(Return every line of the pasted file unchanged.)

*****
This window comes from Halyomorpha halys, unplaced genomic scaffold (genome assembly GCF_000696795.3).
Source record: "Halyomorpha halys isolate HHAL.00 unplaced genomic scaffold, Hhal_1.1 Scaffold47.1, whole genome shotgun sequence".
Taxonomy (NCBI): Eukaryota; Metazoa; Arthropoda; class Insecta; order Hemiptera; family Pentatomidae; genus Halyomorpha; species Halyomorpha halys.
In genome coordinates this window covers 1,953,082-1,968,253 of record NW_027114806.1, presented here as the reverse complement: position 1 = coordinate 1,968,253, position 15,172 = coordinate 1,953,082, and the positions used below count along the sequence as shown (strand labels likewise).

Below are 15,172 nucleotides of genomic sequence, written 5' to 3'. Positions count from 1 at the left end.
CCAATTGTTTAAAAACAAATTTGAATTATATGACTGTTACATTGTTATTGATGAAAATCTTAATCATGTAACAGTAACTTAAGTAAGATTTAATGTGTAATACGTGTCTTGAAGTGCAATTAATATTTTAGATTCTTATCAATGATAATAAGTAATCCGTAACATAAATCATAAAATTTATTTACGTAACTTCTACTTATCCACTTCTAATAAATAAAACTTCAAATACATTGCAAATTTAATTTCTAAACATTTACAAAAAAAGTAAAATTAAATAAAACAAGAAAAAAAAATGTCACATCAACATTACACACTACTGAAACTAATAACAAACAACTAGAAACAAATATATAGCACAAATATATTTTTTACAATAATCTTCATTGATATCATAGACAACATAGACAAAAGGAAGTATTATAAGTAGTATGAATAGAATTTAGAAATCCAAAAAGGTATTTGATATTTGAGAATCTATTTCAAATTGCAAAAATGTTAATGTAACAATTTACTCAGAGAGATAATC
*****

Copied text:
This window comes from Halyomorpha halys, unplaced genomic scaffold (genome assembly GCF_000696795.3).
Source record: "Halyomorpha halys isolate HHAL.00 unplaced genomic scaffold, Hhal_1.1 Scaffold47.1, whole genome shotgun sequence".
Taxonomy (NCBI): Eukaryota; Metazoa; Arthropoda; class Insecta; order Hemiptera; family Pentatomidae; genus Halyomorpha; species Halyomorpha halys.
In genome coordinates this window covers 1,953,082-1,968,253 of record NW_027114806.1, presented here as the reverse complement: position 1 = coordinate 1,968,253, position 15,172 = coordinate 1,953,082, and the positions used below count along the sequence as shown (strand labels likewise).

Below are 15,172 nucleotides of genomic sequence, written 5' to 3'. Positions count from 1 at the left end.
CCAATTGTTTAAAAACAAATTTGAATTATATGACTGTTACATTGTTATTGATGAAAATCTTAATCATGTAACAGTAACTTAAGTAAGATTTAATGTGTAATACGTGTCTTGAAGTGCAATTAATATTTTAGATTCTTATCAATGATAATAAGTAATCCGTAACATAAATCATAAAATTTATTTACGTAACTTCTACTTATCCACTTCTAATAAATAAAACTTCAAATACATTGCAAATTTAATTTCTAAACATTTACAAAAAAAGTAAAATTAAATAAAACAAGAAAAAAAAATGTCACATCAACATTACACACTACTGAAACTAATAACAAACAACTAGAAACAAATATATAGCACAAATATATTTTTTACAATAATCTTCATTGATATCATAGACAACATAGACAAAAGGAAGTATTATAAGTAGTATGAATAGAATTTAGAAATCCAAAAAGGTATTTGATATTTGAGAATCTATTTCAAATTGCAAAAATGTTAATGTAACAATTTACTCAGAGAGATAATC